Weak Durable Orders Suggest Problems Brewing for U.S. GDP

Weak Durable Orders Suggest Problems Brewing for U.S. GDP image 280813 IC leong1Weak Durable Orders Suggest Problems Brewing for U.S. GDPIn my previous article, I talked about the U.S. economy and how it will likely stall this year. The second estimate for the second-quarter real gross domestic product (GDP) growth comes out tomorrow, and I’m not that optimistic. In fact, I’m becoming more pessimistic towards GDP growth going forward.

If you don’t agree, then just take a look at the durable goods orders for July, which showed a horrible decline of 7.3% in that month alone, based on information from the U.S. Census Bureau. The reading was much worse than the 4.5% contraction expected by Briefing.com and the 3.9% advance in June. Even when you strip out the volatile transportation element, orders fell 0.6% versus an expected gain of 0.4% and the 0.1% advance in June. This doesn’t bode well for GDP growth.

A closer look showed shipments of durable goods declined for the third time in the past four months and unfilled orders have risen in five of the past six months. Again, this doesn’t support GDP growth.

The readings fail to support an economy that is growing; in fact, the numbers suggest that corporate America may be stalling and about to face many hurdles ahead, which will surely have an impact on America’s GDP growth.

Consumers and companies are not spending. It’s simply because both groups continue to see potential potholes forming ahead. For the consumer, the economic recovery remains fragile, and with the jobs market continuing to show high unemployment and weak wage increases, I’m sure this group is nervous. Yet when companies hold back on spending, it is a major red flag that suggests corporate America will be witnessing some possible turbulence ahead.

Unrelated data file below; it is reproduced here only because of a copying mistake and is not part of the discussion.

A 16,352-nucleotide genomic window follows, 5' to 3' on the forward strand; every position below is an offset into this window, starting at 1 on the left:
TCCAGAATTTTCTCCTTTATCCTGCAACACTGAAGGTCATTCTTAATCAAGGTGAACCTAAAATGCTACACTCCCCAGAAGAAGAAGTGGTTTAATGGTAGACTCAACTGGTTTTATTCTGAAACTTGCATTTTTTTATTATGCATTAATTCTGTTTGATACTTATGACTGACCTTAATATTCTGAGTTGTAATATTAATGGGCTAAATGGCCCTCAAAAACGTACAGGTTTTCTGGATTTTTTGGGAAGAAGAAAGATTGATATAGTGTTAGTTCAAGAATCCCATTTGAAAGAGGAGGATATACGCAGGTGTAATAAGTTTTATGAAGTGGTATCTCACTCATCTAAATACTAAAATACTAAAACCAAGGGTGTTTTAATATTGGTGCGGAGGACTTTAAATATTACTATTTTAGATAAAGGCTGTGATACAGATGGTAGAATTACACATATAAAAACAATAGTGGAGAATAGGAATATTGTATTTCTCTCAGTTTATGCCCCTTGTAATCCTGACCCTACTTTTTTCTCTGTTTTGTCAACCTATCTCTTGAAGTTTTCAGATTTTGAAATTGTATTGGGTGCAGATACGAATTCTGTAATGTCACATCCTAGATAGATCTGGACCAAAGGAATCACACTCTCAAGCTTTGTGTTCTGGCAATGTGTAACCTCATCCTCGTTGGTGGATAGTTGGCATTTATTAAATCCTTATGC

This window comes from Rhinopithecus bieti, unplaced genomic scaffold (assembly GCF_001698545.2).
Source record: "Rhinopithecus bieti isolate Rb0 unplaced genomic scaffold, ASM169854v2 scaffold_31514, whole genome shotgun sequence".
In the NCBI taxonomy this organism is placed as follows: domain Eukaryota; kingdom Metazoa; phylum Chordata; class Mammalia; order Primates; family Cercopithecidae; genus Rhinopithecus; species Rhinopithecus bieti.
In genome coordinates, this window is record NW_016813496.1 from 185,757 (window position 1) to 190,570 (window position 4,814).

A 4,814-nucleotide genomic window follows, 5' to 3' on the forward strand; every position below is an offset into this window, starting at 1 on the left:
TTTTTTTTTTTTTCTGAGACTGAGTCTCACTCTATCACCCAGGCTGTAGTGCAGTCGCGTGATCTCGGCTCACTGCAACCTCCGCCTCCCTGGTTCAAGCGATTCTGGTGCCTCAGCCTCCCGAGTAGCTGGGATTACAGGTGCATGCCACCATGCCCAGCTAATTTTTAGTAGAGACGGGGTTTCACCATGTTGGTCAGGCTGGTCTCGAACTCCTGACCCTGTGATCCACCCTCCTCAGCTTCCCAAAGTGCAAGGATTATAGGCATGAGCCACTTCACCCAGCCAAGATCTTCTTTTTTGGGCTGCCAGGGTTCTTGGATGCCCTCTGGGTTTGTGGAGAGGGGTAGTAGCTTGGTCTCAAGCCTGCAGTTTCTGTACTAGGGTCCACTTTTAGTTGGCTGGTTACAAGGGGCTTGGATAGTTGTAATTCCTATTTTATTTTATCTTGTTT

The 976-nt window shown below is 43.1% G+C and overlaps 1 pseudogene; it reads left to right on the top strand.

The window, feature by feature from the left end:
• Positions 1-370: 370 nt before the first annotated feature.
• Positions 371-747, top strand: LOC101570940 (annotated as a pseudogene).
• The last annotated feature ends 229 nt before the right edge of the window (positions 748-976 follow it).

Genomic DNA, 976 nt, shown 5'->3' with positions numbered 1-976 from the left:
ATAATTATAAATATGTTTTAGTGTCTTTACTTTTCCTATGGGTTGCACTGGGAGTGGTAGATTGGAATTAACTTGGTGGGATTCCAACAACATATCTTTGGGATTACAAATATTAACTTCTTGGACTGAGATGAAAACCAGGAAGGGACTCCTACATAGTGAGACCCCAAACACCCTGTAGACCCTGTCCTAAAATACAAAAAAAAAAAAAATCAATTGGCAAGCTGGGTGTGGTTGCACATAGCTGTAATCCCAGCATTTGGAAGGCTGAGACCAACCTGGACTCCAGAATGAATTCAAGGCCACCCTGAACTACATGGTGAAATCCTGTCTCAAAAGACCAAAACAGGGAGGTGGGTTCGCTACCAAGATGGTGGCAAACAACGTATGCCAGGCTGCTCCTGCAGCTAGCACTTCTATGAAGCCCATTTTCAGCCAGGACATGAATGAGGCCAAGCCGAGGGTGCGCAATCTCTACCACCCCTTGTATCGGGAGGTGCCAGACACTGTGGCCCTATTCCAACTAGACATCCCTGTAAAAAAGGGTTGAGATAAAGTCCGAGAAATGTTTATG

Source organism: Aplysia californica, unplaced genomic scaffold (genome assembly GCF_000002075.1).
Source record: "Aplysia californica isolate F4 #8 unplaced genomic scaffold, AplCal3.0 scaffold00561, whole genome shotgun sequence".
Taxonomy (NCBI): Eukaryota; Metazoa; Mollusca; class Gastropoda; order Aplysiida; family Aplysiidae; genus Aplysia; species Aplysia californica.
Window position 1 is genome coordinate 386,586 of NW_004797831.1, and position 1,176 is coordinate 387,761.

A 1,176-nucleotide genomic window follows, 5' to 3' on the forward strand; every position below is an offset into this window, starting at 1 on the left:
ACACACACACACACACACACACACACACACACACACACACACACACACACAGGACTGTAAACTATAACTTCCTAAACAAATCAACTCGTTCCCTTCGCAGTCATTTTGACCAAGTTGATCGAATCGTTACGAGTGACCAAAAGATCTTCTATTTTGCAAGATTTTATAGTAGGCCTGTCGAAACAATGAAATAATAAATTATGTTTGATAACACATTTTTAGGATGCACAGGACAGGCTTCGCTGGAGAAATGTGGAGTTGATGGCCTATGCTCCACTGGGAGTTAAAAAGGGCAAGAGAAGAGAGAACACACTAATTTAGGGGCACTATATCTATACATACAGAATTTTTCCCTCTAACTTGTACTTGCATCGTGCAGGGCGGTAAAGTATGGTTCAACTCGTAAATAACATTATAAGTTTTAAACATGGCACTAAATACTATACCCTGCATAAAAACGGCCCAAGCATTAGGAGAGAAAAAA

So, despite the record-highs of the stock markets, the underlying situation clearly is not as good as the rise in stocks would warrant—and this could spell disaster on the horizon.

What this means is that the Federal Reserve may have an excuse to continue to print money and prop up the economy and stock market. A poor GDP growth number tomorrow will also push the Fed to hold back on its planned tapering until October or even December.

And while I doubt the United States will follow the route of the eurozone and fall back into a second straight recession, I do feel GDP growth may likely stall in the second half of this year, based on some of the economic readings we have been seeing.

As an investor, this means you should take some money off the table and look for a possible bigger stock market correction on the horizon to buy on weakness.

This article Weak Durable Orders Suggest Problems Brewing for U.S. GDP was originally published at Investment Contrarians

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